ASU researcher honored by White House with Presidential Early Career Award for Scientists and Engineers

July 30, 2019

Every year, the U.S. government identifies up-and-coming scientists from each state who are deserving of the Presidential Early Career Award for Scientists and Engineers (PECASE). This is the nation’s highest honor bestowed by the U.S. government on outstanding scientists and engineers beginning their independent careers.

This year, Jennifer Barrila, an assistant research professor in Arizona State University's Biodesign Center for Fundamental and Applied Microbiomics, received the PECASE award from the National Aeronautics and Space Administration (NASA) for her research focusing on understanding how infectious disease risks may be altered during spaceflight missions. Jennifer Barrila receiving the Presidential Early Career Award for Scientists and Engineers at a ceremony on July 25, 2019. Barrila is pictured with Kelvin Droegemeier, director of the White House Office of Science and Technology Policy. Photo by Donica Payne/DOE photographer Download Full Image

I am extremely honored to have been selected to receive this award, especially among this year’s talented group of scientists,” Barrila said. “It’s been my lifelong dream to contribute new knowledge in support of the human spaceflight program.”

People are living in space for longer periods of time and will continue to do so as humans travel back to the moon and eventually to Mars. Understanding the medical risks associated with these longer-duration stays becomes particularly critical as humans journey farther from the safety and convenience of our planet. This is especially important since studies have shown the immune system is blunted during both short- and long-term spaceflight.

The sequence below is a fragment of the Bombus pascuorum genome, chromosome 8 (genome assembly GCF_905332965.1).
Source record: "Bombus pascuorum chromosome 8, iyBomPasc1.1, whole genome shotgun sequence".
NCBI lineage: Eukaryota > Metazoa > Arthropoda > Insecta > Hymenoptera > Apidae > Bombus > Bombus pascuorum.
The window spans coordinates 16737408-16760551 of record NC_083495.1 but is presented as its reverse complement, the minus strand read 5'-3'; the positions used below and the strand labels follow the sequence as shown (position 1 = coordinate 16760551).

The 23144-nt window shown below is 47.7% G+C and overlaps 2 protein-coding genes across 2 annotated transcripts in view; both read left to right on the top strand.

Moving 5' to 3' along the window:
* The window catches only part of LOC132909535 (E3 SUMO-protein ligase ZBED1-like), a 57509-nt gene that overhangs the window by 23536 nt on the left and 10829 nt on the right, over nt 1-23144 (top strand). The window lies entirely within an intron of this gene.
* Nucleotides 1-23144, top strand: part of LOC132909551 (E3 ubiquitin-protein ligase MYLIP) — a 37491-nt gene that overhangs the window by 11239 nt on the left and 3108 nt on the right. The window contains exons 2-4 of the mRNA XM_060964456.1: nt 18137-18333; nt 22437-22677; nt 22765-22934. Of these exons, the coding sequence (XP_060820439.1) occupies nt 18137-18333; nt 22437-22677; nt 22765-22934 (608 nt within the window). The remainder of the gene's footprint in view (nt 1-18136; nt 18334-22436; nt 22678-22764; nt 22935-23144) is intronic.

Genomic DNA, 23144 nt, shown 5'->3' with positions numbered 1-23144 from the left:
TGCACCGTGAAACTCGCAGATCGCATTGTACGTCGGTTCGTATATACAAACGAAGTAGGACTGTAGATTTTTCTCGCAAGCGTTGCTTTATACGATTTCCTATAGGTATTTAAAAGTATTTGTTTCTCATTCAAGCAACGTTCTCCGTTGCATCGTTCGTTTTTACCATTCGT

Barrila’s work specifically focuses on how changes in physical forces associated with microgravity, such as exposure to low fluid shear conditions, or the force of fluid that flows across cells, can alter the responses of both human and microbial cells to influence infection.

“It has been a privilege to work with such brilliant and wonderful faculty, postdocs, students and staff at Arizona State University, NASA and our collaborating institutions to better understand infectious disease risks associated with human spaceflight,” Barrila said. 

Barrila first joined ASU in 2008 as a postdoctoral researcher, working with Cheryl Nickerson, also a researcher at the Biodesign Institute and a professor at ASU’s School of Life Sciences. Nickerson’s research demonstrated that certain microbes, like Salmonella, can dramatically change their disease-causing characteristics and gene expression in response to spaceflight and spaceflight analogue culture.

Many of those studies were performed when the bacteria were cultured during spaceflight and then brought back to Earth to infect the hosts. However, more information was needed about how the infection would proceed when both the host and pathogen were exposed to microgravity conditions.